The False Promise of Decentralization in EU Cohesion Policy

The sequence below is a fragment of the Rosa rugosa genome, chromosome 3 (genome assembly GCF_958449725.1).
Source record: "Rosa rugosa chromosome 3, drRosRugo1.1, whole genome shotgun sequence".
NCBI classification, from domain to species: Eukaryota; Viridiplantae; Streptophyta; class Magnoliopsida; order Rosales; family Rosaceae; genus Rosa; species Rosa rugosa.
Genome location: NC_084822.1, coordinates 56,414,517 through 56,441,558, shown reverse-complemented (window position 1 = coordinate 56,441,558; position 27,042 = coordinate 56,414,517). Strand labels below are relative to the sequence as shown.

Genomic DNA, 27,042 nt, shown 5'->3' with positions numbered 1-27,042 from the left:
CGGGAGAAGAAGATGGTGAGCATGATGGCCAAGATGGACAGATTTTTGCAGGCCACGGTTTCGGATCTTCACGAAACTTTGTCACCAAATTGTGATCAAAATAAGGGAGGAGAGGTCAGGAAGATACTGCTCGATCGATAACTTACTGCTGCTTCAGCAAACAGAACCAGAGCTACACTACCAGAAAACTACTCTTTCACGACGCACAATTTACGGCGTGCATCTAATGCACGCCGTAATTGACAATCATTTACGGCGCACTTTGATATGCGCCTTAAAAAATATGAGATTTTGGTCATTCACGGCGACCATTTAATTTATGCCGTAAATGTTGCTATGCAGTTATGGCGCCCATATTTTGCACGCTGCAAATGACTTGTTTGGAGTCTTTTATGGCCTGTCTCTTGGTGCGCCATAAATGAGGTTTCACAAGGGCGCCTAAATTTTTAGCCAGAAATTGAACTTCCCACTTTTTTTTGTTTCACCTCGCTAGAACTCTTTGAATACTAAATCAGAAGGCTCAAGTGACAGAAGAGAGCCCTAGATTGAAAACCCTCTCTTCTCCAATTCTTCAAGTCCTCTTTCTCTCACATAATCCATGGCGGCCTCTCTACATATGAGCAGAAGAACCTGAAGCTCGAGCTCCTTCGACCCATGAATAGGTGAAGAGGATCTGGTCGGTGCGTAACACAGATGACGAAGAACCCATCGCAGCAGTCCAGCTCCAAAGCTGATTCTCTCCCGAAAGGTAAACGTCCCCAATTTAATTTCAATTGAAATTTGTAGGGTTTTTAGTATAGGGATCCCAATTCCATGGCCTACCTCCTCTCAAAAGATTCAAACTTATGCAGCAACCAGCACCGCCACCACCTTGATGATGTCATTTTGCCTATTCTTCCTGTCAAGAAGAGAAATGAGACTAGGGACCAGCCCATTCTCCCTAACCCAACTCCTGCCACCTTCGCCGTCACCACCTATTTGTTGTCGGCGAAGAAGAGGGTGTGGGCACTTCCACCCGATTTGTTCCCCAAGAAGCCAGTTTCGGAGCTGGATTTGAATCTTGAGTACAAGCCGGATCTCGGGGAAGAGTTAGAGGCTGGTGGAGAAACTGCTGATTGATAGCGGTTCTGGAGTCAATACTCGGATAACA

The European Union (EU) is “going local” by taking decentralization of power seriously in order to create greater effectiveness for European law and policy, especially with respect to its economic development or cohesion policy strategies. In this vein, the Treaty of Lisbon has modified the subsidiarity principle now including a “regional and local” dimension while offering new legal and political safeguards to protect subnational actors from the reach of EU law. However, in EU cohesion policy, cities, regions, and Länder in the different Member States are ‘lumped together’ into a third-level Europe that does not differentiate among these subnational actors. In addition, despite the attempt to connect Europe to its subnational level to enhance local autonomy and territorial cohesion, European courts do not always recognize the local level as independent from their Member State. As a result, EU cohesion policies attempting to narrow the welfare imbalances among European regions are not territorially attuned, flexible enough, or equipped with accountability mechanisms capable to address the development problems they are designed to solve. Scholars have shed light on the invisibility of local actors by proposing to strengthen their “input legitimacy” (process and participation) through greater representation before EU decision making processes or European courts. By focusing on EU-wide procedures instead of understanding how different legal and geographical factors characterize each territory, EU scholars have refrained from addressing whether increasing decentralization is accomplishing the desired development goals and improving the “output legitimacy” (effectiveness of regulation) of EU institutions. This Article instead offers a "thick" description of EU cohesion policies aimed at creating economic development and territorial cohesion by disbursing EU funding to the European peripheries. Rather than assessing if these policies enhance local autonomy and decentralization through EU-local cooperation, I demonstrate that often they foster centralization and produce new conflicts among heterogeneous subnational actors, Member States, and the EU. Through a textured account of local power in Germany, Greece, and Italy, I suggest that a more contextualized and needs-based approach to cohesion policies, which acknowledges territorial and socio-economic disparities in each region, would anticipate and evade the shortcomings of current EU cohesion policy. This Article departs from notions of local autonomy and decentralization of power to improve the “input legitimacy” of EU institutions by suggesting that the findings on cohesion policy — the need to pay greater attention to local heterogeneity and to create accountability mechanisms to monitor disbursement policies — are important lessons about local governance in the EU that should “travel” to other regulatory areas.